A podcast I developed, conducted, and produced along with two other staff members at Columbia University’s Voices in Bioethics journal. Here I moderate a conversation with Dr. James Colgrove, professor of Sociomedical Sciences at the Mailman School of Public Health, as we discuss vaccination ethics and the recent measles outbreak in California. Listen here.
An article I edited for Footnote1.com that discusses the transportation needs of the millennial generation, and how city and state infrastructure can accommodate them — in turn strengthening the economy. Read more here.
An article on which I provided writing and editing support for Footnote1.com that explores both the potential benefits and unintended consequences of the Physician Payment Sunshine Act (PPSA). Financial relationships between physicians and the pharmaceutical and medical device industries are commonplace; the PPSA attempts to shed light on the problem by requiring pharmaceutical, healthcare, and medical device … Continue reading
A voice wrap I produced at Rhode Island Public Radio. I gathered tape and ambient sound in the field, mixed audio using Adobe Audition, and scripted and voiced the wrap. A group of high school students from across the country came to Providence Thursday to learn more about the healthcare field. Rhode Island Public Radio’s Rachel … Continue reading
How do young adults who successfully move out overcome adversities? According to a new study, it all boils down to peer support. Read more here.
Dr. Barry Blackwell has spent half a century working as a psychiatrist. But since moving from Britain to Milwaukee decades ago, he’s explored something quite unexpected for a medical practitioner: poetry. For Blackwell, this wasn’t a midlife change-of-heart. Throughout his self-published memoir, Bits and Pieces of a Psychiatrist’s Life, Blackwell makes reference to his lifelong interest … Continue reading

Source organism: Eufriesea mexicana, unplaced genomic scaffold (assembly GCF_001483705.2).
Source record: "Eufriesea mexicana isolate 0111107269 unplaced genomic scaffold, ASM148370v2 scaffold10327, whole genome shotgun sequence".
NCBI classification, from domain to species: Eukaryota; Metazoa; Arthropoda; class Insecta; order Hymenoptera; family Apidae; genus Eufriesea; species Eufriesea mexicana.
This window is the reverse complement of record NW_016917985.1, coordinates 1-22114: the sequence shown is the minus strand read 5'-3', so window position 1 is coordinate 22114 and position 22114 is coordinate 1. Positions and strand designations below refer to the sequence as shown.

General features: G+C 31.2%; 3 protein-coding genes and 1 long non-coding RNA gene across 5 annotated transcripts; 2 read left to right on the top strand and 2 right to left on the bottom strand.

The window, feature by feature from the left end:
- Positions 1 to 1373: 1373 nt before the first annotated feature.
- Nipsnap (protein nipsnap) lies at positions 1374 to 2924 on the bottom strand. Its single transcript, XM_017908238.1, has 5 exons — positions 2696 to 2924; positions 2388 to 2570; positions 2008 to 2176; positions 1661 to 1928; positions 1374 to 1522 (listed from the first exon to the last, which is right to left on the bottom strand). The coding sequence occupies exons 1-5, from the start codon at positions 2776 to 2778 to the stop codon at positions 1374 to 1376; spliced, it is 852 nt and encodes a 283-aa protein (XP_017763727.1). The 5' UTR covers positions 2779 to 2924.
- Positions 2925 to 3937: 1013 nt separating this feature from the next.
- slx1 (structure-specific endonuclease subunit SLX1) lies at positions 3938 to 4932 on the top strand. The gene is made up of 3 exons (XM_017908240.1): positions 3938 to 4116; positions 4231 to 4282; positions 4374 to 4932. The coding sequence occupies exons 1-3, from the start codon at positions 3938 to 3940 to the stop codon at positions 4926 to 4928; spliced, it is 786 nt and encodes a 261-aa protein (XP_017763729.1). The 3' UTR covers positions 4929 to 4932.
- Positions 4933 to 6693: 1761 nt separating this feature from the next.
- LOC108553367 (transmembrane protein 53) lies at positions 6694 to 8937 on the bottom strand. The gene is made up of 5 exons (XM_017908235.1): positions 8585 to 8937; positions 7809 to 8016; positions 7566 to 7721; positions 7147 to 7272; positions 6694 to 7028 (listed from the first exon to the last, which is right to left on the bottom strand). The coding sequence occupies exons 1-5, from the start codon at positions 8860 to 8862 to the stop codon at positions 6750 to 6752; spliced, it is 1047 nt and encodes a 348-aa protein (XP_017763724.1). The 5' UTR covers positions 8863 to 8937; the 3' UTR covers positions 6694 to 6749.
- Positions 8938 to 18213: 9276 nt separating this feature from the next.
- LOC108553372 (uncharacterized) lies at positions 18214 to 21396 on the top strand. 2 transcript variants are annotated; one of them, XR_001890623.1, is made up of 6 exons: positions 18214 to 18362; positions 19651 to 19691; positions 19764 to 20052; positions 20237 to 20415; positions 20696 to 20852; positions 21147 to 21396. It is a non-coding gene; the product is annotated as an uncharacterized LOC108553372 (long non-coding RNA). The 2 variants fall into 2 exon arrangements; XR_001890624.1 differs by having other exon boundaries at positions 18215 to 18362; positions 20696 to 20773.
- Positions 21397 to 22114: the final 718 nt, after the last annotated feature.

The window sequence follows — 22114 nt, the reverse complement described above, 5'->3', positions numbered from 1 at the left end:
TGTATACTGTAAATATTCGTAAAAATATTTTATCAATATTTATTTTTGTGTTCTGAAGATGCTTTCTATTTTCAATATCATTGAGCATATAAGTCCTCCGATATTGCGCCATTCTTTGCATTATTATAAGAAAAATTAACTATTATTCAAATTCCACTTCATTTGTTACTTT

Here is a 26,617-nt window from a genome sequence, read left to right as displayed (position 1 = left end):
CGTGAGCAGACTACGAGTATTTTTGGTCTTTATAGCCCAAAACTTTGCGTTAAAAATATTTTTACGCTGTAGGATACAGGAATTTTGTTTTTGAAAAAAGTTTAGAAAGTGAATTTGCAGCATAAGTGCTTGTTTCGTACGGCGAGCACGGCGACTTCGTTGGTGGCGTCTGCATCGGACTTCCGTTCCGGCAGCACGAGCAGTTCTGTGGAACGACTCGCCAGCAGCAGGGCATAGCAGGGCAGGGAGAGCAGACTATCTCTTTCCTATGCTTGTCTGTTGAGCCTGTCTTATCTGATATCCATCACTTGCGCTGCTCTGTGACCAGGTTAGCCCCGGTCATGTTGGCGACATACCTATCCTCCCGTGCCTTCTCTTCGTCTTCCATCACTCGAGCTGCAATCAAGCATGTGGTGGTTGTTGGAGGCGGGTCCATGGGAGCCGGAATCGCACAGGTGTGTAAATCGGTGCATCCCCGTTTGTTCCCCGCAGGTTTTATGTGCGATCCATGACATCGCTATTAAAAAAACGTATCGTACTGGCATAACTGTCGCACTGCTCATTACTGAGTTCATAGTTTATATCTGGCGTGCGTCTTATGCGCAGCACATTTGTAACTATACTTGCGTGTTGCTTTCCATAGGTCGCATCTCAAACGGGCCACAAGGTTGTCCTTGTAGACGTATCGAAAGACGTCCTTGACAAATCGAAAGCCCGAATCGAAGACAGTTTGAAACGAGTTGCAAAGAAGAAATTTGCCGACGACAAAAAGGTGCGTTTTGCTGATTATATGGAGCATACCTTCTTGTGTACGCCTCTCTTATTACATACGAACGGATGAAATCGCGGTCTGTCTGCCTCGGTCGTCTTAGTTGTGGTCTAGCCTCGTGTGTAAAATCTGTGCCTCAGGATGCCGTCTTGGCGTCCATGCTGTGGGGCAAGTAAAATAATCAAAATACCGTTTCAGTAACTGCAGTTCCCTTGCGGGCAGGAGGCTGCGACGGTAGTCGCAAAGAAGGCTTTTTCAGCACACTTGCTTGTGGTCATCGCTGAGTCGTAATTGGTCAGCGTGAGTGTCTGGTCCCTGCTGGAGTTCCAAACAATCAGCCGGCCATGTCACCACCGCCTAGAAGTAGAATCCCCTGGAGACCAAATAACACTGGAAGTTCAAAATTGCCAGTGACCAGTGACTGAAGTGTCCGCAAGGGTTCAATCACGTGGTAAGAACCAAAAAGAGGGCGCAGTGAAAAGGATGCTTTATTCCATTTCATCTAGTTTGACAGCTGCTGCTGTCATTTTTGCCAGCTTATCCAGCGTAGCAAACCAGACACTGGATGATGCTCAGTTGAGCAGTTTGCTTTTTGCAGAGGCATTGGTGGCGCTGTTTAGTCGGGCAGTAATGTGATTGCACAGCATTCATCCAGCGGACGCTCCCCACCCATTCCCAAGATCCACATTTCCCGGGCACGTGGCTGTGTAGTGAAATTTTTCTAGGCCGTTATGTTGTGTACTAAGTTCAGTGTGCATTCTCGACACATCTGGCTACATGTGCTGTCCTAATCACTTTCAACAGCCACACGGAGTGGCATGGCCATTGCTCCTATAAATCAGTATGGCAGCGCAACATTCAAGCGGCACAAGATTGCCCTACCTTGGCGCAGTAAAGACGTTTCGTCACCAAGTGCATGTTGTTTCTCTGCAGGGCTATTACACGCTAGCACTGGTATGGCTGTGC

Pickle patch. Bubbler. Tavern belly. Brats. Wisconsinites have regularly employed a colorful and unique vocabulary thanks to multiple waves of immigration from the 1800s through the present. But there is also incredible diversity in language use in different areas of the state and even within single cities. A new book written by a collection of … Continue reading
You’ve heard about the importance of getting an HPV vaccine and the surprisingly low percentage of young women who do so in the U.S. For various reasons — accessibility, cost, bad information — many who start the 3-part vaccination series do not complete it. But what if a single dose could protect women from HPV around the globe? The … Continue reading
During the Cold War, large universities across the country served as a breeding ground for protest movements and student activism at large. Combined with dramatic changes in education funding and increased technological emphasis, they came to be known as “Cold War Universities.” Close to home, the University of Wisconsin-Madison was an example of this … Continue reading
Public health officials have been somewhat puzzled by low rates of HPV vaccination: only 54% of adolescent girls receive the first dose of the 3-part vaccine series, and only 33% complete it. What gives? Doctors recommend it. It’s safe and effective. It has the potential to save thousands of lives every year. So why aren’t more people getting the HPV … Continue reading